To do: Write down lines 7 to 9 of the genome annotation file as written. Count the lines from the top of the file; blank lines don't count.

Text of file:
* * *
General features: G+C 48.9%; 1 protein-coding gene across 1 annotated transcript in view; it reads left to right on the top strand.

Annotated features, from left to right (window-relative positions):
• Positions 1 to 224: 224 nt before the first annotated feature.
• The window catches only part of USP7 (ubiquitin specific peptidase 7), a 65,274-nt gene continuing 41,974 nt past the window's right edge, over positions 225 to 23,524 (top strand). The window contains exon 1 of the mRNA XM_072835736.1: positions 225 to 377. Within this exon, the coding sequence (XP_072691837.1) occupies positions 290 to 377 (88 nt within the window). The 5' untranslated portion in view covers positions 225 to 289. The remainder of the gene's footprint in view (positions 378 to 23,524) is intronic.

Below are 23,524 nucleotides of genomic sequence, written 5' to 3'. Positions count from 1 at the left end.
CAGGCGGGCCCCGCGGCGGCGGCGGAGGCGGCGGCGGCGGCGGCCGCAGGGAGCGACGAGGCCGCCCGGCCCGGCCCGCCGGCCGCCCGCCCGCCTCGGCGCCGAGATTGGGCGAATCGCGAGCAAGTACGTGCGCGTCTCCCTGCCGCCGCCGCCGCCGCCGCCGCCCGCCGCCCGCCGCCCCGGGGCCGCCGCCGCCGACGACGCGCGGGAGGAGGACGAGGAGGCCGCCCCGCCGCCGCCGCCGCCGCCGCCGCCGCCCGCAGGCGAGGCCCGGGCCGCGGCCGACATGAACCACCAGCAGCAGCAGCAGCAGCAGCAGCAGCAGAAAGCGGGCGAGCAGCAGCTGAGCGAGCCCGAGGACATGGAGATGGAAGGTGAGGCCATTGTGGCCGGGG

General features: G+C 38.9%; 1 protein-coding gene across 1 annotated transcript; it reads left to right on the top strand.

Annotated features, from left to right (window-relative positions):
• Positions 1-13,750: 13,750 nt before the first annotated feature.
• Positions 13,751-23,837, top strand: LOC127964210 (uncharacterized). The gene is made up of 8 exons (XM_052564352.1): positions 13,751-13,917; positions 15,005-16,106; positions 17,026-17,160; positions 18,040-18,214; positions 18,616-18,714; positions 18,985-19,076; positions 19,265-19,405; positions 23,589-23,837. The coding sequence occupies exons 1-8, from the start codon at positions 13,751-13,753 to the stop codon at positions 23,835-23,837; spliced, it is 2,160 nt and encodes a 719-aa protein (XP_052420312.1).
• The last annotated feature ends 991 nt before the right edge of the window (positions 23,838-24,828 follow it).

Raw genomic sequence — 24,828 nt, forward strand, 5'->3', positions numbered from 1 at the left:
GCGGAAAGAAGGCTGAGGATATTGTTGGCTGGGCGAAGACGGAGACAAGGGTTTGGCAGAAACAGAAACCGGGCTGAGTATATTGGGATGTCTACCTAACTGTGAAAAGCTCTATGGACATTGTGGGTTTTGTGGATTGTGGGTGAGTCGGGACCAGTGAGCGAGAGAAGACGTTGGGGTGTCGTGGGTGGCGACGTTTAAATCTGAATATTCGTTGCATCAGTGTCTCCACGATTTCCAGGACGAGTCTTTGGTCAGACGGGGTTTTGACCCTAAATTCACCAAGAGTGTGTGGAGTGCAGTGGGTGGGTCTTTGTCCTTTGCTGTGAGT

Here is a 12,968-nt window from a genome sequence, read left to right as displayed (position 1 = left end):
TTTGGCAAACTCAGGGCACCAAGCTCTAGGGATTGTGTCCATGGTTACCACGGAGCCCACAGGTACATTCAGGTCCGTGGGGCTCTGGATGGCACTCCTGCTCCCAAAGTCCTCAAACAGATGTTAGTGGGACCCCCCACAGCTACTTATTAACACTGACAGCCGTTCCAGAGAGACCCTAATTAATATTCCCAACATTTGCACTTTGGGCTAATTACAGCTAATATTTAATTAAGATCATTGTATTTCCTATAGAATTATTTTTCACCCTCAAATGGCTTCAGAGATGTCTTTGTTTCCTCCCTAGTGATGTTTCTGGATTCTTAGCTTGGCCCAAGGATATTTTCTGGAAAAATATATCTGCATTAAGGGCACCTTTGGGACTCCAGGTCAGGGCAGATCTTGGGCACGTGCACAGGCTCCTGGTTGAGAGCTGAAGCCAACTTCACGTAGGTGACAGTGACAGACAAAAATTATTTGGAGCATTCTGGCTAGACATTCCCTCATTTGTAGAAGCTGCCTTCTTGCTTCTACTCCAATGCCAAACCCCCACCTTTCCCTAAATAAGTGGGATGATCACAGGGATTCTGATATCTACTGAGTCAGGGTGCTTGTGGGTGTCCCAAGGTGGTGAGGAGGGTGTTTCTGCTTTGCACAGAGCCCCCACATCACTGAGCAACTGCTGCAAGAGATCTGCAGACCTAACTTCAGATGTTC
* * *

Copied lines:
General features: G+C 38.9%; 1 protein-coding gene across 1 annotated transcript; it reads left to right on the top strand.

Annotated features, from left to right (window-relative positions):
• Positions 1-13,750: 13,750 nt before the first annotated feature.